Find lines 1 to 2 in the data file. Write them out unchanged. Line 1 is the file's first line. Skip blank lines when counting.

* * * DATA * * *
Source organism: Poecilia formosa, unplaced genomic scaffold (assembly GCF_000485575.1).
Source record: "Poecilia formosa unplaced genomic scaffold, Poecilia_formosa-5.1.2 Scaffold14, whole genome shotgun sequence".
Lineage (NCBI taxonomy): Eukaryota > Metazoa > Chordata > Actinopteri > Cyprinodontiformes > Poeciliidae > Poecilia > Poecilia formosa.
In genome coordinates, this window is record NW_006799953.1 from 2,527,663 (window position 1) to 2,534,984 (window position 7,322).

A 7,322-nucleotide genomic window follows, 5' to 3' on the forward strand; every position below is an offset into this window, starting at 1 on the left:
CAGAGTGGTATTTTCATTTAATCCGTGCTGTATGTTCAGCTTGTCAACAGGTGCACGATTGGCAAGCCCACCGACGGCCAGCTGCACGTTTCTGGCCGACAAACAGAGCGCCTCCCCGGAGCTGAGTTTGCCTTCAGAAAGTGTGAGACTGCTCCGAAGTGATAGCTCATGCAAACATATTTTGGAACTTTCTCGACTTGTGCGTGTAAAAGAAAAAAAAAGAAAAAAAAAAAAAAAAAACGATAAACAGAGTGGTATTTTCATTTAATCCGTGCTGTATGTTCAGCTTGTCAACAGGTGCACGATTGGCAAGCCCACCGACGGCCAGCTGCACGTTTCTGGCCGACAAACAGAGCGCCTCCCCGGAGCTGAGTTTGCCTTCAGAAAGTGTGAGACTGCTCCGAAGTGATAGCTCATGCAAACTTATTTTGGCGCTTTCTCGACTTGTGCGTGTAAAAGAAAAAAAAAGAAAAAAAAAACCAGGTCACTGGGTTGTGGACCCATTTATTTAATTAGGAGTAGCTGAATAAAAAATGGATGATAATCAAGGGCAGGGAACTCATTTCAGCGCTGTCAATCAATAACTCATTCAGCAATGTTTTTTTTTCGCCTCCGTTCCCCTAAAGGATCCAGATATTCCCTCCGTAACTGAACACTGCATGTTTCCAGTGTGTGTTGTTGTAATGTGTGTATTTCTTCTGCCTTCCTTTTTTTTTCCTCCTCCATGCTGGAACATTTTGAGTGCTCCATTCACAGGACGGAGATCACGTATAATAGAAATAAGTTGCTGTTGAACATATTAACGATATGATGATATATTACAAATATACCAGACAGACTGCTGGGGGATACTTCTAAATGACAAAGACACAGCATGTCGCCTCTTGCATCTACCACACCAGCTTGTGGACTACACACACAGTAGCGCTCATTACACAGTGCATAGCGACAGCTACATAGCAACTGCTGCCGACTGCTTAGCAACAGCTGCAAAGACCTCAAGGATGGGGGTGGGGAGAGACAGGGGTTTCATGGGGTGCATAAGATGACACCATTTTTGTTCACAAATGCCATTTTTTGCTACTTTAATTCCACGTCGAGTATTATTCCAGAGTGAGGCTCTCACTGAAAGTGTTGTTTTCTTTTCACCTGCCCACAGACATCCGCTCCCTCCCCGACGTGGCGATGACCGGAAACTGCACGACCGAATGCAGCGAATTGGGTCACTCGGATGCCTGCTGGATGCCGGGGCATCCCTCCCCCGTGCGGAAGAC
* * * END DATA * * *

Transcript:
Source organism: Poecilia formosa, unplaced genomic scaffold (assembly GCF_000485575.1).
Source record: "Poecilia formosa unplaced genomic scaffold, Poecilia_formosa-5.1.2 Scaffold14, whole genome shotgun sequence".